The Chinese arms of Ford Motor Co. and General Motors Co. both set sales records in June, but an economic report released Monday forecasts a slowdown in the world’s fastest-growing economy.
Ford set a passenger vehicle sales record for the third consecutive month in June in the world’s most highly populated country, and overall vehicle sales are up slightly during the first six months of the year, the Dearborn-based automaker said Monday.
The sales total of 52,440 — which includes passenger and commercial vehicle sales — rose 18 percent in June compared with the same month a year ago.
Passenger sales climbed 28 percent, thanks largely to the sale of the new Ford Focus, which continued to lead the company’s vehicle sales with nearly 15,000 sold.
Commercial vehicle sales dropped 1 percent; Ford attributed the decrease to a “slowdown in the commercial vehicle sector.”
Ford’s sales totals for the first six months of 2011 had about a 1 percent bump to 277,322.
GM, in comparison, posted record sales in China for the first half of 2012 and for June. The Detroit automaker said its sales of nearly 1.42 million commercial and passenger vehicles through the first six months of the year were up 11.3 percent compared with a year earlier.
Ford is realizing the gains of entry in China, though the company could still lose money in the Asia-Pacific-Africa region during the second quarter because of expenses relating to nine newly opened or currently under-construction facilities.
But the Organisation for Economic Cooperation and Development, which releases monthly economic indicators for major industrialized countries, says the Asian market is headed for a slowdown, China even more so than the Asian average.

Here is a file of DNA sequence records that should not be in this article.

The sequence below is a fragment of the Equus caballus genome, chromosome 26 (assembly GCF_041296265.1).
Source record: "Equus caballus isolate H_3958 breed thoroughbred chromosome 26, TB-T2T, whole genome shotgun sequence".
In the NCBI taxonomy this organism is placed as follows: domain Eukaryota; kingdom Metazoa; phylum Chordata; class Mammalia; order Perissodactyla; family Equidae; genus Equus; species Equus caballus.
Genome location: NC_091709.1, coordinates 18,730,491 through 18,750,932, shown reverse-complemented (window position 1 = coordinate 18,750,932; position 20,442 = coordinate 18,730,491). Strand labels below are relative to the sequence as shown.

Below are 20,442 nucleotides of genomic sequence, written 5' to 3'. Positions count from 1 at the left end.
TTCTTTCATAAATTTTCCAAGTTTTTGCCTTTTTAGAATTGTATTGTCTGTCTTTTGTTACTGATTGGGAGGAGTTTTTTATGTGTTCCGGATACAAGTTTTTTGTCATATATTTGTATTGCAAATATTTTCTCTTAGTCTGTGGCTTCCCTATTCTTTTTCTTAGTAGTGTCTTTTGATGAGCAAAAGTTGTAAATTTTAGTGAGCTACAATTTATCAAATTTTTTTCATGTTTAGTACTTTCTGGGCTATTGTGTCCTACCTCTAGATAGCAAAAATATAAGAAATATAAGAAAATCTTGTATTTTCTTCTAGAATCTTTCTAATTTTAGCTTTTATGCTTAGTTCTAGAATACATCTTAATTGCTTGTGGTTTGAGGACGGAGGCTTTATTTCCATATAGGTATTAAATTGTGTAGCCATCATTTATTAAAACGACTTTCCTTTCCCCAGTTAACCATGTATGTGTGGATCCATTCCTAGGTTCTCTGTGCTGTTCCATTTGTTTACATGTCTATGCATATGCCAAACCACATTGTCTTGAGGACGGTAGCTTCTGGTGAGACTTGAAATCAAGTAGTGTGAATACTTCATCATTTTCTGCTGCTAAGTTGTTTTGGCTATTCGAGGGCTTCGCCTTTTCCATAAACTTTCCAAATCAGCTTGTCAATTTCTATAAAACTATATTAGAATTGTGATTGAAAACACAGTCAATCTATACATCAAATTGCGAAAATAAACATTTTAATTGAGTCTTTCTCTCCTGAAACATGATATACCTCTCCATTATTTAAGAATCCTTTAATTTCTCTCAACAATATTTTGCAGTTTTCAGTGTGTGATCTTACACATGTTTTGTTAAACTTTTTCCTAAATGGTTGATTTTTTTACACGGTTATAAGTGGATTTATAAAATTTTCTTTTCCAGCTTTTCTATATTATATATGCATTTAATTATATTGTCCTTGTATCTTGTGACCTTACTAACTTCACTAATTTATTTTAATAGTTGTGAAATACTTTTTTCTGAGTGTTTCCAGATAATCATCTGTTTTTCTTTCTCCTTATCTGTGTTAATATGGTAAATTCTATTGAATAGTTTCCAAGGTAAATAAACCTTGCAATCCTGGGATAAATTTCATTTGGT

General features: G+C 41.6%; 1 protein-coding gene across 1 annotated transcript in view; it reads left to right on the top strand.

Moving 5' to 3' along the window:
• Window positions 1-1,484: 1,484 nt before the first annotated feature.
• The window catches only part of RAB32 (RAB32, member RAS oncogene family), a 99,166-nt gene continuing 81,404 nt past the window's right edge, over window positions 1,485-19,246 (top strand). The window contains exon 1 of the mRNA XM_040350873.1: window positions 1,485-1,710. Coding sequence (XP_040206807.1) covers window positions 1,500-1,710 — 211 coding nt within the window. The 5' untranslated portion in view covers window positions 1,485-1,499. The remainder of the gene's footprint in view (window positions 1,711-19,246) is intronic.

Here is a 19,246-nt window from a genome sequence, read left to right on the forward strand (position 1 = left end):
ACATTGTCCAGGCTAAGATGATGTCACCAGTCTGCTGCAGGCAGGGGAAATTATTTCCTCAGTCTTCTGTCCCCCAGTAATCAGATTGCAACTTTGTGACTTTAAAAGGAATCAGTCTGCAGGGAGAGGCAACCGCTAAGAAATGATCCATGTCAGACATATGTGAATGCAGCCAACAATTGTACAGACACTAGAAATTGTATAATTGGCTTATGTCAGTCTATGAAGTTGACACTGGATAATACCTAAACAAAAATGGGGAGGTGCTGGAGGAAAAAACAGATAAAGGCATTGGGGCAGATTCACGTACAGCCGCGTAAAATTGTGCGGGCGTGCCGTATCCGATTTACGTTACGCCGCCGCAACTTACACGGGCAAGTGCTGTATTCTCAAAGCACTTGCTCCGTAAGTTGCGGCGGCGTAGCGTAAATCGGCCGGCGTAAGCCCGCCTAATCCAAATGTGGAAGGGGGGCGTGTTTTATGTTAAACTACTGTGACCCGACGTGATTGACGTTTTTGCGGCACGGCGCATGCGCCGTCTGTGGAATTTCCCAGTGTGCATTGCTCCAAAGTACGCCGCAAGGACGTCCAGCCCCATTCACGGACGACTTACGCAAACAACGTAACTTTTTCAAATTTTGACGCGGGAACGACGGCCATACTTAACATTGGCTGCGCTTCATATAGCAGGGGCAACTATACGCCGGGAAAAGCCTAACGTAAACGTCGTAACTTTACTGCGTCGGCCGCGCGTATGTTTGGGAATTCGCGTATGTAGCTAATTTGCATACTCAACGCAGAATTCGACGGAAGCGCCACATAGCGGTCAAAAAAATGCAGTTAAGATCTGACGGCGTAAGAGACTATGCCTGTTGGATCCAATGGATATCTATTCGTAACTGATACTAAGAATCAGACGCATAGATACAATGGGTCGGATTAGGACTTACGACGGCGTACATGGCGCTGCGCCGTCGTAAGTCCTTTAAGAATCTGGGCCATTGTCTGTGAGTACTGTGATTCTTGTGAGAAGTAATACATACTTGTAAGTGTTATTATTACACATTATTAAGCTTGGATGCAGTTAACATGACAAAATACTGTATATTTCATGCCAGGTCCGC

Ford already noted “difficult market conditions” in India, where sales are slightly off last year’s pace.
Sales in Thailand, however, were up 44percent during the first half of the year.
China’s Premier Wen Jiabao said recently the country faces “huge pressure” to decelerate and may need to introduce additional stimulus measures.
The forecast about China’s economy came after the Dearborn automaker already warned of international losses in Europe, an economy the OECD projects will continue its economic slowdown.
In June, GM sales in China rose 10.1 percent to 213,495 units compared with the same month a year ago.
“Despite signs of slowing economic growth in China, demand for GM products rose in all key segments in the first half of the year,” Kevin Wale, president and managing director of GM China Group, said in a statement. “We expect sales growth to remain steady in the second half, driven by demand in China’s interior provinces.”
Buick sales were up 5.7 percent in the first half of the year; Chevrolet sales rose 1.8 percent; Cadillac sales increased 3.8 percent and sales of its Wuling brand jumped 13.6 percent over the same six months of 2011.